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Sounds like what I need for the XR lol, I haven't made up my mind on what oil to run in it, for the time being I put Motul 7100 5W40, but apparently BMW are really fussy about what they want in it as on the inside parts have some special coatings that don't jive with some oils, especially anything OTHER THAN Fully synth and JASO MA2 rated. Most people say 7100 is decent for them but the engine is a little loud for my liking, apparently it's normal, but I'll take any noise reduction. I don't mind spending on oil cos spending 50 instead of 40 quid on a 4L can is irrelevant when in the 4-5000 miles the oil is in use for I spend £600 on fuel. Hell, better oil might even improve my gas mileage... As for the ER6F I've by accident or by choice pretty much had everything in it. Repsol full synth 10W40, Castrol Power 1 10W40, these were rather bad, engine performed okay, but they had very sharp performance drop off near end of life, and life was also short (4-5k miles and they were cooked). Then I had Pretty much all grades of Motul, not realising their grades correspond to performance, I had 5100 10W40 x 2 they are average in all aspects with decent life, ran it to 6.5k once and it was still reasonably clean, 5000 10W40, straight rubbish, feels gunky very gunky on shifts and engine was lazy, last a long time though. skipped 7100, but did 300V 10W40, that was fantastic, very good shift feeling, engine noticeably peppier, but not sure about 300V as a long term user as it's apparently not great in the Winter, and drops of extremely sharply when end of life. That said, I've had it in the bike for a long time (4000 miles) and no issues to speak of yet. Apparently the 7100 is a compromise of the 300V's slick performance, but also a very graduated drop off in oil performance, and decent winter performance. I've not really tried many other brands but I wanna give Shell Advance 4T Ultra a try as people the recommended oil for the XR is BMW's own Advantec Ultimate, which is made in the same place and the same way by Shell and the Advance 4T Ultra is the closest thing to it, whilst being affordable (Advantec is 16 quid for 1L bottle :eek::eek::eek:, can't get it bigger) And apparently it really is very good for the XR.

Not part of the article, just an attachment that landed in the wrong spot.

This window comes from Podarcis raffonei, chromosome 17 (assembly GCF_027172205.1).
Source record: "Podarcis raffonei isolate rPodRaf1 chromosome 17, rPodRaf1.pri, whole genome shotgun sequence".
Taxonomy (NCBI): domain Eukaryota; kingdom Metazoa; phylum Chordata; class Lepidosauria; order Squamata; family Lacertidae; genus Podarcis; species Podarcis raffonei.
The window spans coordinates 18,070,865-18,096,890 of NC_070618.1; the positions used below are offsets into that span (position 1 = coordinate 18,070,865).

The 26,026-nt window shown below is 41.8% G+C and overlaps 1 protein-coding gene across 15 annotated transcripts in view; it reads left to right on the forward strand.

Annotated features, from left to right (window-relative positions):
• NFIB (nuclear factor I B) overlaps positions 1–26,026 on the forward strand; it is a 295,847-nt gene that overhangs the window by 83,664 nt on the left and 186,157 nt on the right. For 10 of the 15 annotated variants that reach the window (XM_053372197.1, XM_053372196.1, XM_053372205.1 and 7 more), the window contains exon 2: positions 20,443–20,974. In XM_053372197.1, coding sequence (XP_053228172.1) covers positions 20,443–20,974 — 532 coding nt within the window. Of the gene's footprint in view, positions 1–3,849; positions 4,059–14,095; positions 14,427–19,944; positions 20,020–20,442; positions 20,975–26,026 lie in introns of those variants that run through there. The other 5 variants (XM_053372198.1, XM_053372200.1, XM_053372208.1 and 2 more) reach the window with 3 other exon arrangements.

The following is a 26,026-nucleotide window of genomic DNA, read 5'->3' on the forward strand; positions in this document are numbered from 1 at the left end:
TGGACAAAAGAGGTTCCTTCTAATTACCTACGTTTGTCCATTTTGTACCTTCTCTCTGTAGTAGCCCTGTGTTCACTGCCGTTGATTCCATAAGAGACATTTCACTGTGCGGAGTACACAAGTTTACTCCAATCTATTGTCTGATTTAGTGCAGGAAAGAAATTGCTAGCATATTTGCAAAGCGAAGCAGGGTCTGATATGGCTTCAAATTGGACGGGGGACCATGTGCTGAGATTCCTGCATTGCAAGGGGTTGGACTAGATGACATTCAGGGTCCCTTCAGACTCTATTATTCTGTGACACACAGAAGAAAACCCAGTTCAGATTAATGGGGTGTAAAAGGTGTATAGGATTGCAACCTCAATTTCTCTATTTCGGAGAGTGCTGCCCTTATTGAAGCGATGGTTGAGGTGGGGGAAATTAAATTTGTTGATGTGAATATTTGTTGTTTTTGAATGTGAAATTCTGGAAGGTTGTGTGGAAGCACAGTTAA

The Metric is JASO MA/MA2 rated and 100% synthetic but it only comes in quart bottles where I live. There is also a gallon jug version so maybe a thorough internet search will save you some money should you choose to use it. I definitely recommend it, if it is ok with BMW's mandates of course! I didn't refer to any possible fuel consumption gains as I later installed a DNA aftermarket air filter and couldn't form an honest opinion and also I didn't really care because the Er is so economical anyway. I bet that the bigger the engine the more noticeable the fuel consumption gains though, and a top-notch oil could definitely make a difference in the longterm.

I am inclined to believe that Castrol circulated a bad batch sometime in the past because I keep reading the same bad impressions for years. I've heard mixed impressions about the 300V, it was kind of a fad here for a long time, and I am glad to read your positive comments. Maybe some people expected miracles, as is often the case with such products. I would also be delighted to read impressions about Shell and Repsol lubricants as in Greece these brands are not popular at all and often overlooked.
 

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The Metric is JASO MA/MA2 rated and 100% synthetic but it only comes in quart bottles where I live. There is also a gallon jug version so maybe a thorough internet search will save you some money should you choose to use it. I definitely recommend it, if it is ok with BMW's mandates of course! I didn't refer to any possible fuel consumption gains as I later installed a DNA aftermarket air filter and couldn't form an honest opinion and also I didn't really care because the Er is so economical anyway. I bet that the bigger the engine the more noticeable the fuel consumption gains though, and a top-notch oil could definitely make a difference in the longterm.